Phosphorus and Compost on Potatoes

Compare compost with mineral P fertilizer as a means of supplying P to potato.


01 May 2002

2001 Annual Interpretive Summary

Phosphorus and Compost on Potatoes, 2001

The potato industry in southern Alberta has expanded from about 22,000 acres in 1997 to around 43,000 acres in 2001. Soil testing laboratories and agronomists in Alberta are uncertain as to what phosphorus (P) recommendations should be used for potatoes. Petiole testing for P has only recently been used in the area. Standards for what are adequate levels of P in petioles are not adequately defined. The objectives of this project were to examine the effect of high rates of P fertilizer on yield and quality of potatoes, determine critical soil and tissue levels at which a response to P can be expected, and to compare compost with mineral P fertilizer as a means of supplying P to potatoes.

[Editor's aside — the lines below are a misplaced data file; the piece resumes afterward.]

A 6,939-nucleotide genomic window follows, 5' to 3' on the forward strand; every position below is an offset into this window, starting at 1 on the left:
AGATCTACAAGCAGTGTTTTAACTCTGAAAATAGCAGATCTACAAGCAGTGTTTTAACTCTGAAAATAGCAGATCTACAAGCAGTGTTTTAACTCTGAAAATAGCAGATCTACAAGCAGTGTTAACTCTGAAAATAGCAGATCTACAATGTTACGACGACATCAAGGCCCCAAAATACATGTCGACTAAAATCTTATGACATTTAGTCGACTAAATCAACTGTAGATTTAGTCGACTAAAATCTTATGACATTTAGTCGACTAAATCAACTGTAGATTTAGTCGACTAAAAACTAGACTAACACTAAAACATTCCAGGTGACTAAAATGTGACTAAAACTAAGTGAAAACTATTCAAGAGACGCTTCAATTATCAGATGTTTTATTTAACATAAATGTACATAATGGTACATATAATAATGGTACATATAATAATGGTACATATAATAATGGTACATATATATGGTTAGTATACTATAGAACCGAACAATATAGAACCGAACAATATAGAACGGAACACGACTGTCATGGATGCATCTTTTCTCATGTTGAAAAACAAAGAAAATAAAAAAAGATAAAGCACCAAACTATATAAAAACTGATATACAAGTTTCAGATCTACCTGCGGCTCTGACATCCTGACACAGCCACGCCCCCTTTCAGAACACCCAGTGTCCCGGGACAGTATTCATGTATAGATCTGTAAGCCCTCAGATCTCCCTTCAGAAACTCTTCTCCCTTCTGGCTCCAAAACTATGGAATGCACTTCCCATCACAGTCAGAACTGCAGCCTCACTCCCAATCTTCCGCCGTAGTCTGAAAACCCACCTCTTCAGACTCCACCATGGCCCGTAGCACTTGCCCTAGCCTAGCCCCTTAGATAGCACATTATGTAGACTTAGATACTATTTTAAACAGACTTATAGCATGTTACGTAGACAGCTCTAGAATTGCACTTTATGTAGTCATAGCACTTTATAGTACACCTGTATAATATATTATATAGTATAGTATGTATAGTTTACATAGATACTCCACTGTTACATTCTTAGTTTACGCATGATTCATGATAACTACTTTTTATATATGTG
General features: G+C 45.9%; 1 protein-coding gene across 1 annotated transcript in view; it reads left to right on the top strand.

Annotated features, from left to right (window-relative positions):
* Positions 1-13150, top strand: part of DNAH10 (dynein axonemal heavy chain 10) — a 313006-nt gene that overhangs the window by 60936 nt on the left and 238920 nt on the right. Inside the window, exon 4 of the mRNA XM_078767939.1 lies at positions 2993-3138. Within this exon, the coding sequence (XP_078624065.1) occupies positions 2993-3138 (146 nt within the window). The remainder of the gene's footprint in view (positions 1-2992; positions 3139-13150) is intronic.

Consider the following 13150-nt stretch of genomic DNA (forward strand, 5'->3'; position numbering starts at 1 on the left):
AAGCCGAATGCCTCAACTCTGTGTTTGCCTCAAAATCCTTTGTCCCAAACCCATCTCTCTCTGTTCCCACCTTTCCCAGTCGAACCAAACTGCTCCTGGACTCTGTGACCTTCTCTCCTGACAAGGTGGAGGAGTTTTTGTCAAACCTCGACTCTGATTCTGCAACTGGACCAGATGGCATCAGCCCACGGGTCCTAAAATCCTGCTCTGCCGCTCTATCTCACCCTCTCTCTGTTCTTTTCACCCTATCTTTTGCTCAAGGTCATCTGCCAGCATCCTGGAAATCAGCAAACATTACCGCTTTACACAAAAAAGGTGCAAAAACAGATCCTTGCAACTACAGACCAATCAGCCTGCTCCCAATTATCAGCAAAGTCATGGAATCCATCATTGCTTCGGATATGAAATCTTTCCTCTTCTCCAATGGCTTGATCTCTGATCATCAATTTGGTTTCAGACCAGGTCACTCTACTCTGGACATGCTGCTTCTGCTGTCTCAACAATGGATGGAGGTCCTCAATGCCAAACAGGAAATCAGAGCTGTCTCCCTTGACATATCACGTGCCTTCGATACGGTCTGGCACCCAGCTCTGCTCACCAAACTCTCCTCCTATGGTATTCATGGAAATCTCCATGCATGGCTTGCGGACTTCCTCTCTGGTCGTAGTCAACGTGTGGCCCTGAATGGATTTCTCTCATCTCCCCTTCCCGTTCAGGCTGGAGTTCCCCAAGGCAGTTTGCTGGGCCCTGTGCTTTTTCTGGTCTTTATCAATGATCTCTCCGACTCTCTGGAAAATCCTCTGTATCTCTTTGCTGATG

At Brooks from 1996 to 1999, soil P and tissue P on potatoes were measured. Tissue P frequently was adequate (according to U.S. standards) in early July, but sometimes became deficient later in the season. In some cases, strips of higher rates of P were applied, with no response in yield of tubers. In 2000, three field scale experiments were conducted, two were on soils with 20 to 30 parts per million (ppm) P and the third on a soil with 57 ppm P (modified Kelowna). Two additional field trials were completed in 2001. Five rates of P and three rates of compost were applied. Tuber yield was maximized at the lowest P rate (45 lb P2O5/A) in both years. Petiole P levels increased with applications of fertilizer or compost. Assessment of the 2001 crop data is expected to help clarify how potato P should be assessed in irrigated fields of southern Alberta. AB-21F